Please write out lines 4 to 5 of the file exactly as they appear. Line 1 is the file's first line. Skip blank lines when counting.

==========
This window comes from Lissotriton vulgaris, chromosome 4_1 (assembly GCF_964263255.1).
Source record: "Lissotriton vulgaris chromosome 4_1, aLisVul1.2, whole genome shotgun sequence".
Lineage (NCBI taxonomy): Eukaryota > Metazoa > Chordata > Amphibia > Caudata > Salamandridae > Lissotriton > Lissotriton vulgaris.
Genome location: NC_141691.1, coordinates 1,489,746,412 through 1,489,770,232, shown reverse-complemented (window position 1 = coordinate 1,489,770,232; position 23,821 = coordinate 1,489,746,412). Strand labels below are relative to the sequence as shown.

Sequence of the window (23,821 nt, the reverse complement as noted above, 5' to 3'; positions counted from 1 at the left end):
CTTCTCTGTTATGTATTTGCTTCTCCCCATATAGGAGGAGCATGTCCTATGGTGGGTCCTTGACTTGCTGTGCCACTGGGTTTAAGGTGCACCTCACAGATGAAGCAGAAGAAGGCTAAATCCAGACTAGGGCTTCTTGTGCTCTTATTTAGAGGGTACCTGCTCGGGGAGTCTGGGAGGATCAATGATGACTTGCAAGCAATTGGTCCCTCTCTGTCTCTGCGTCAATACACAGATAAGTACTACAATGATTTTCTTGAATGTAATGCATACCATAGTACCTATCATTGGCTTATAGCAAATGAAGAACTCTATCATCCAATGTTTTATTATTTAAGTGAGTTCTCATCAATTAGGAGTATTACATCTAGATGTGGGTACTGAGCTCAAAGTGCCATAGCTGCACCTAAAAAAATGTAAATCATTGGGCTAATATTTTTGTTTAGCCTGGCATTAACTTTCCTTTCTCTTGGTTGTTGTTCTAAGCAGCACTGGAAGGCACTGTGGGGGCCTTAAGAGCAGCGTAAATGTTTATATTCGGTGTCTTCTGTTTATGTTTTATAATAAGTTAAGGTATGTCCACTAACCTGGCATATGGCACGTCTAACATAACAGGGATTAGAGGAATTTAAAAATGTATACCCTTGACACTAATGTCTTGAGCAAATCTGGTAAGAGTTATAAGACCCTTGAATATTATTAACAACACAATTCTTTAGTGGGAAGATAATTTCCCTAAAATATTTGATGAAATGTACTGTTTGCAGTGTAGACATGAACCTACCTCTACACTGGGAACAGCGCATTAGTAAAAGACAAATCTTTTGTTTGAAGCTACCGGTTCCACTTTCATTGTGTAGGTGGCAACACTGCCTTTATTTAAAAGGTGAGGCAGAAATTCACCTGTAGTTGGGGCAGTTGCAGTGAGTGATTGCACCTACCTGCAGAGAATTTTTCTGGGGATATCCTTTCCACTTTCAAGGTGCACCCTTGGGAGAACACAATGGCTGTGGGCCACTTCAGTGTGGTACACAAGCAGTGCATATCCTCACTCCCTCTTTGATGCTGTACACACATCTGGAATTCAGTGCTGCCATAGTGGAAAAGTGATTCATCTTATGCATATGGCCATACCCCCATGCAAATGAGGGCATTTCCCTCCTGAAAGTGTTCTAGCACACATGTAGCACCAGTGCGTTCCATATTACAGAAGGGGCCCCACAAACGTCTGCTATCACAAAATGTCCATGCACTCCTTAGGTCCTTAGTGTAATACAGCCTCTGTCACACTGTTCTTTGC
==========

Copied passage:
Genome location: NC_141691.1, coordinates 1,489,746,412 through 1,489,770,232, shown reverse-complemented (window position 1 = coordinate 1,489,770,232; position 23,821 = coordinate 1,489,746,412). Strand labels below are relative to the sequence as shown.

Sequence of the window (23,821 nt, the reverse complement as noted above, 5' to 3'; positions counted from 1 at the left end):